“The Forty-Year-Old Version,” Reviewed: A Playwright’s Boldly Self-Aware Comedy of Art and Compromise
The delightful chutzpah of Radha Blankâs first feature, âThe Forty-Year-Old Versionâ (streaming on Netflix)â"which she wrote, directed, and stars inâ"starts with the fact that she plays a character named Radha Blank, who, like the real-life person, is a playwright, mostly of unproduced plays, who seeks an alternative artistic outlet as a hip-hop artist. Radha (thatâs the character, as distinguished from the real-life Blank), a Black woman who lives in Harlem, was a young star of the theatre, the winner of a â30 Under 30â award, but now, months away from turning forty, has long been unable to get her plays produced. She works, without fulfillment, as a teacher of playwriting at a Harlem high school. She lives alone, with no romantic relationship anywhere in the vicinity, and she is mourning the loss of her mother, an artist, who died a year ago. She enjoys her hip-hop efforts, though they, too, prove fruitless. Then opportunity unexpectedly knocks: a nearly elderly white producer, J. Whitman (Reed Birney), agrees to produce her new play, âHarlem Ave.,â about a young Black couple in Harlem who own a grocery store threatened by gentrificationâ"but he demands that she whiten it up and add elements which she considers âpoverty porn.â
When a playwright writes and directs a movie, it should be no surprise that itâs teeming with dialogue, and that the actors are directed to deliver it with vigorous inflection. Those things are true of âThe Forty-Year-Old Version,â but Blank has also accomplished something rarer, more precious, and more original: she has crafted an aesthetic that frames these voices and seemingly extrudes them from the screen in high relief. The imagesâ"shot in black-and-white, often in long takes, often with piquantly oblique framings of the characters and with brisk camera moves linking different parts of the actionâ"foreground the actorsâ presence and ideas forcefully and distinctively. The movie is a treasure chest of voices, thanks not only to the dialogue but to the synergy of writing, acting, and visual composition. (The cinematographer is Eric Branco.)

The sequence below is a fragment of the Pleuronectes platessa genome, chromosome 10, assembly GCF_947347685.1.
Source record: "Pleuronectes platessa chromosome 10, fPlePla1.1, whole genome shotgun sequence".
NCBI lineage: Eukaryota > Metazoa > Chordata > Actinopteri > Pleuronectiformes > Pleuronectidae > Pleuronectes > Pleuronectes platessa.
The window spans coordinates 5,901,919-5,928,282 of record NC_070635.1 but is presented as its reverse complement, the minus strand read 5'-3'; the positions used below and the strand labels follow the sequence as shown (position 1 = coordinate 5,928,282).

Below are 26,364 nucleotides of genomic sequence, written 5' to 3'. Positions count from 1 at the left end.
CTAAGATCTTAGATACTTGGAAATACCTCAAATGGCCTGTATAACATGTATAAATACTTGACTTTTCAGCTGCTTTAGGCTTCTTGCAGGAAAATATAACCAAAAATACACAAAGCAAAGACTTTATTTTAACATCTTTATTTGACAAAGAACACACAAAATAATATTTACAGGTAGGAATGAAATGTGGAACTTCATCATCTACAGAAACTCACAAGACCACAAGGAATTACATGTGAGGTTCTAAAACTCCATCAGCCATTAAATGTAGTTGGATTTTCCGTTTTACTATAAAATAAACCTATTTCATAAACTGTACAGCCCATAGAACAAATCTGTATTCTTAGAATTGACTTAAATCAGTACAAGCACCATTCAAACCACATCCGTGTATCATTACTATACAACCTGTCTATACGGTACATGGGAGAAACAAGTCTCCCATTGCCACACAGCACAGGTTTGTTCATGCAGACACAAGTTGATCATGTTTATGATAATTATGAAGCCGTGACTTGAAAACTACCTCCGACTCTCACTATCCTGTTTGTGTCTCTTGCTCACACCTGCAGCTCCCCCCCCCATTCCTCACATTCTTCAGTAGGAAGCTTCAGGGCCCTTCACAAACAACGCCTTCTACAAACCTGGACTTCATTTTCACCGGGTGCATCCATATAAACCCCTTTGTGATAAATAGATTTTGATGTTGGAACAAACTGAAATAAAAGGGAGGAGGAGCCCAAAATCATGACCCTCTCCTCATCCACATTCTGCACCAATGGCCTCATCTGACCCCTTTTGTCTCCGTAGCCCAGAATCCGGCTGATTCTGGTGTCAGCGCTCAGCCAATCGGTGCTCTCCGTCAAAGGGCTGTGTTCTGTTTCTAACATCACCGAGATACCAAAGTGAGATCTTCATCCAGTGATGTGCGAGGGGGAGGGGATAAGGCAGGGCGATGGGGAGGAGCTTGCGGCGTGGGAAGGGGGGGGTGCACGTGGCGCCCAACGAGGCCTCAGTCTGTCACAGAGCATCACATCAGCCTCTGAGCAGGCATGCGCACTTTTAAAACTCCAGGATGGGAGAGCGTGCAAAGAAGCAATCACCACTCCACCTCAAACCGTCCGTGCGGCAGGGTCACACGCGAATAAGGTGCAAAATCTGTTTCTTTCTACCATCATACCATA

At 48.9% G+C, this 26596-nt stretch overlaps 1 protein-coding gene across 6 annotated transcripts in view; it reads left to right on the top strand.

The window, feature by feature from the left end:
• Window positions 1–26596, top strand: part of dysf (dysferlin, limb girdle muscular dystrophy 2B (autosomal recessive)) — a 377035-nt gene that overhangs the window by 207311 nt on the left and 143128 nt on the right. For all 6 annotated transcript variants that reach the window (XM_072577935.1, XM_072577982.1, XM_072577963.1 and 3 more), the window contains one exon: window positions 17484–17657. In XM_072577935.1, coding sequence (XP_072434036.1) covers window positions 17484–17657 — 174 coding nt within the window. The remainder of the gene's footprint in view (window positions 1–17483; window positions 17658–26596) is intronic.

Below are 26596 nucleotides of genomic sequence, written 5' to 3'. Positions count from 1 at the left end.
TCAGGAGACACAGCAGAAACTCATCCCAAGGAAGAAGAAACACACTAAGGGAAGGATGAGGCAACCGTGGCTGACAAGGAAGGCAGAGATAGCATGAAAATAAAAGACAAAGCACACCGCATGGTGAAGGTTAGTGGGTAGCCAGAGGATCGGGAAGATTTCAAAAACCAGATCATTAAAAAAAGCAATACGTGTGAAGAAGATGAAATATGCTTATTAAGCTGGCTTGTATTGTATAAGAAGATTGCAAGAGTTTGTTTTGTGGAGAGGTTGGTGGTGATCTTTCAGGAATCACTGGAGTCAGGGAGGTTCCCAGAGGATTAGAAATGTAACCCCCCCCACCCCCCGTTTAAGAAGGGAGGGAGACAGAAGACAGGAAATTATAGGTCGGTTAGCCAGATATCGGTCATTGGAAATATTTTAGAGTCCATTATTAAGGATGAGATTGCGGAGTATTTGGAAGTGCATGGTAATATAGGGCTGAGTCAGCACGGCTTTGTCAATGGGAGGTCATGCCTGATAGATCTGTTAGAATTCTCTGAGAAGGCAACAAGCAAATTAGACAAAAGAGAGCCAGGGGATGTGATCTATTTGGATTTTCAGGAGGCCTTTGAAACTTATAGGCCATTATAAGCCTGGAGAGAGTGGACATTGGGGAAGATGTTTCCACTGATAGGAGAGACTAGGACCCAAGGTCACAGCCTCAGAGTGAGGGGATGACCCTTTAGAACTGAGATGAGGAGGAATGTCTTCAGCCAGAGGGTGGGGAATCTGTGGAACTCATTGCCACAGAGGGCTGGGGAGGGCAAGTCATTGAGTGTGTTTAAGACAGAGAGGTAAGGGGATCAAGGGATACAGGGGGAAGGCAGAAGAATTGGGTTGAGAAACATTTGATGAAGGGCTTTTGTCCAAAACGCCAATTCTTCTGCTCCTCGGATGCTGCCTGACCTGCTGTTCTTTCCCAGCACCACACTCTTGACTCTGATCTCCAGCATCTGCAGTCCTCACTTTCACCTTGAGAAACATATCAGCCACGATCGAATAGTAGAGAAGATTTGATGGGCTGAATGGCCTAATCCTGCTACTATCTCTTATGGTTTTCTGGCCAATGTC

That sense of intimacy and proximity is all the more surprising inasmuch as âThe Forty-Year-Old Versionâ is a comedy, and one that borrows from the conventions and the playbook of TV sketches, sitcoms, and Hollywood tradition. The movieâs artifices are conspicuous, and the positioning of Radhaâs character is familiarâ"the solitary urbanite whoâs a discerning observer of the city life that she loves even while she contends with its practical difficulties. But âThe Forty-Year-Old Versionâ is a full-circle city satire in which Blank doesnât spare Radhaâ"and in which the characterâs attitudes and antipathies donât take place in a void but, rather, snap back at her and make her feel their sting. With her loneliness, her frustration, and her self-conscious drift toward middle age, Radha has an edge of cantankerousness, but she finds it consistently challenged. She gets publicly shamed for her unseemly impatience during a commute to work, when the bus sheâs riding is delayed by the boarding of disabled passengers. She regards her studentsâ work with transparently toned-down disapproval, but when she tunes them out she loses control of the class. Her homeless neighbor, Lamont (Jacob Ming-Trent), calls her out for treating him with condescension. Radhaâs story is centered on self-consciousness, on conscience, and itâs mirrored in the bustling and jostling of her daily encounters and routines as much as in her major personal and artistic crises.